The Spitzer space telescope has found a new and very different ring around Saturn: a diffuse halo tilted 27 degrees from the planet's known ring system. The particles in the new ring orbit in the opposite direction from those in all other Saturnian rings. Planetary scientists will be working on this one for a long time.

Tuesday, October 06, 2009

Biggest dino footprints ever

Sauropod dinosaur footprints found recently in France are two meters across. Let me say that again: TWO METERS. Is this a sauropod or the animal from Cloverfield? One meter is big for a sauropod track. Half a meter is respectable for an elephant. The article does not say whether the species of dinosaur has been identified, but the old derivation of the word "dinosaur" from "thunder lizard" (as in making the ground thunder when they walked) seems appropriate in this case.

Monday, October 05, 2009

Our MESSENGER to Mercury

Dr. Jeff Goldstein passes along his latest updates on a mission of special interest to him, the MESSENGER probe of Mercury. MESSENGER snapped some great images on its third flyby of the Toasted Planet. The gravitational assist from that flyby will enable the probe to go into orbit on March 11, 2008.

American, Russian space administrators meet

A very interesting image, almost more so for the background than for the men in the foreground.

"NASA Administrator Charles Bolden, Left, and Head of the Russian Federal Space Agency, Anatoly Perminov turn to pose for a photograph at Mission Control Center Moscow in Korolev, Russia shortly after the successful docking of the Soyuz TMA-16 spacecraft with the International Space Station (ISS) marking the start of Expedition 21 with Flight Engineer Jeffrey N. Williams, Expedition 21 Flight Engineer Maxim Suraev, and Spaceflight Participant Guy Laliberté, Friday, Oct. 2, 2009. Lalibreté will return to Earth with the Expedition 20 crew on Oct. 11, 2009."

Sunday, October 04, 2009

Tequila to Diamonds? Ig Nobel Awards are out

Why don't pregnant women topple over? Will a full or empty beer bottle do more damage to your skull in a bar fight? Can you make diamonds out of, yes, tequila? Those questions were answered by the researchers who garnered the 2009 Ig Nobel Awards, given for work "that can not or should not be repeated."

New shark has sex on its brain

Women always say men have sex (or a specific organ) "on the brain." The newly described Eastern Pacific black ghostshark (Hydrolagus melanophasma) does, to a degree. While the genitals (claspers) are in the usual position underneath the shark, an organ that looks like a spiked club on the forehead appears to stimulate and help hold on to the female of the species. I suppose there's nothing to add (beyond pondering the taste of female ghostsharks) but that we have one more example of the infinite possibilities that pop up over the huge timescales of evolution.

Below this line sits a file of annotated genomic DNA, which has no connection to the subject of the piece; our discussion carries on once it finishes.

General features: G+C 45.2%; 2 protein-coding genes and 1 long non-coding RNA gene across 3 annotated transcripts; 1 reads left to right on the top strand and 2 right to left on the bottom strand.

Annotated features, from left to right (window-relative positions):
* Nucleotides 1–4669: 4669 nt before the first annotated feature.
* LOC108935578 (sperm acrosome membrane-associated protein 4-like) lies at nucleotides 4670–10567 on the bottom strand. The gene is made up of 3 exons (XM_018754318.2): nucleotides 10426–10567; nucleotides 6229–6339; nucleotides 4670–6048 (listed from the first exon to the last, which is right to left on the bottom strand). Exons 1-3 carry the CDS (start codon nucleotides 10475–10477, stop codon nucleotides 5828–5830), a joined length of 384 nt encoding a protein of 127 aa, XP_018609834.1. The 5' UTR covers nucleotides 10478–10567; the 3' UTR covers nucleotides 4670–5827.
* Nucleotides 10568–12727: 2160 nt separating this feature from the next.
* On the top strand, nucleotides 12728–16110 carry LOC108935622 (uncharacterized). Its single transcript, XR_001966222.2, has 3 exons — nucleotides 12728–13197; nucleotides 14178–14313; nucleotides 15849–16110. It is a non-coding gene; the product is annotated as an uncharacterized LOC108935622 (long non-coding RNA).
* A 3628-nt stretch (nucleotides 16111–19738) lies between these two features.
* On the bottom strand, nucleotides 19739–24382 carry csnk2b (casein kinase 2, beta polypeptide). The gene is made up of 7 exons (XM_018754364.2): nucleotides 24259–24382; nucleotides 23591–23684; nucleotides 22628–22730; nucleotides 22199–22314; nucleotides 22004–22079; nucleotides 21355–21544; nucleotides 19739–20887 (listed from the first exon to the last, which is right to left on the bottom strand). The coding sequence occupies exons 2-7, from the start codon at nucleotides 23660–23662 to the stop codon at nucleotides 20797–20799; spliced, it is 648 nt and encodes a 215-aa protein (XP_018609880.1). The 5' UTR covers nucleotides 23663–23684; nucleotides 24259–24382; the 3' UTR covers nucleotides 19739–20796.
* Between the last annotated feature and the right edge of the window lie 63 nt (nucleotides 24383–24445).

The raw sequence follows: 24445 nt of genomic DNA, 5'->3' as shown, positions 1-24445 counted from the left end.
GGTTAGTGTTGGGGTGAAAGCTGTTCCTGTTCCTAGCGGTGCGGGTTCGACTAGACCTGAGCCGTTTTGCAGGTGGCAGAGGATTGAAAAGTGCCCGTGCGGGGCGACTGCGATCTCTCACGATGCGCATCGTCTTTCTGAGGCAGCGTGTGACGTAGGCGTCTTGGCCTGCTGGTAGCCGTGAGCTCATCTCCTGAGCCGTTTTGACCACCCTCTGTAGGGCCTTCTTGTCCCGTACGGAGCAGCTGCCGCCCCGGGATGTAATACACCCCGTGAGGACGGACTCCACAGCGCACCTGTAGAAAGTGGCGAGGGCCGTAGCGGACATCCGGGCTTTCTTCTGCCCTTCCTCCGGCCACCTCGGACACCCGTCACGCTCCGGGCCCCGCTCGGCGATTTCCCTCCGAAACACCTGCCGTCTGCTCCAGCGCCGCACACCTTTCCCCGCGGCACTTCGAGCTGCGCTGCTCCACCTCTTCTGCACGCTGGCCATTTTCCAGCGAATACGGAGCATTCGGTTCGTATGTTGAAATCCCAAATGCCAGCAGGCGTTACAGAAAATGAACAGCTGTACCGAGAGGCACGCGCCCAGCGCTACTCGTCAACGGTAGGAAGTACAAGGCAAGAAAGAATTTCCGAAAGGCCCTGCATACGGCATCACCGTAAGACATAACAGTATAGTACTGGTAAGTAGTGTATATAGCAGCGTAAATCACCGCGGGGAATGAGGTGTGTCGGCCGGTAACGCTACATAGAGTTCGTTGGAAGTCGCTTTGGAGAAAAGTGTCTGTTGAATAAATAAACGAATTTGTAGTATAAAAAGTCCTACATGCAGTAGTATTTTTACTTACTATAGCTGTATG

Friday, October 02, 2009

Reply from Orang-pendek expedition leader

Adam Davies, leader of the orang-pendek expedition, posted a response on Cryptomundo to the various questions he received in that forum. Read the whole text by following the title link. Here I'll just quote his response to my question about identity:

" Matt Billie asked a very good question as to whether it could have been a Lars Gibbon. I am used to seeing Gibbons in the jungle, and Sahar is a really experienced guide. I am certain he would not mistake an Orang-Pendek for a Gibbon, and his astonished reaction compounds that view. The physical descriptions by both eyewitnesses do not match Gibbon. "

Thursday, October 01, 2009

Weather on planet is... rocky?

COROT-7b is the first rocky (as opposed to gaseous) exoplanet discovered. Five times the mass of Earth, it is locked with the same face always toward its (very close) star. That side maintains a constant temperature over 2,000 degrees Centigrade. The result? The atmosphere is full of what might be called "vaporized stone" and a weather front might cause it to "rain" aggregations of that stone - in other worlds, rocks developing the way hailstones do on Earth and falling from the sky.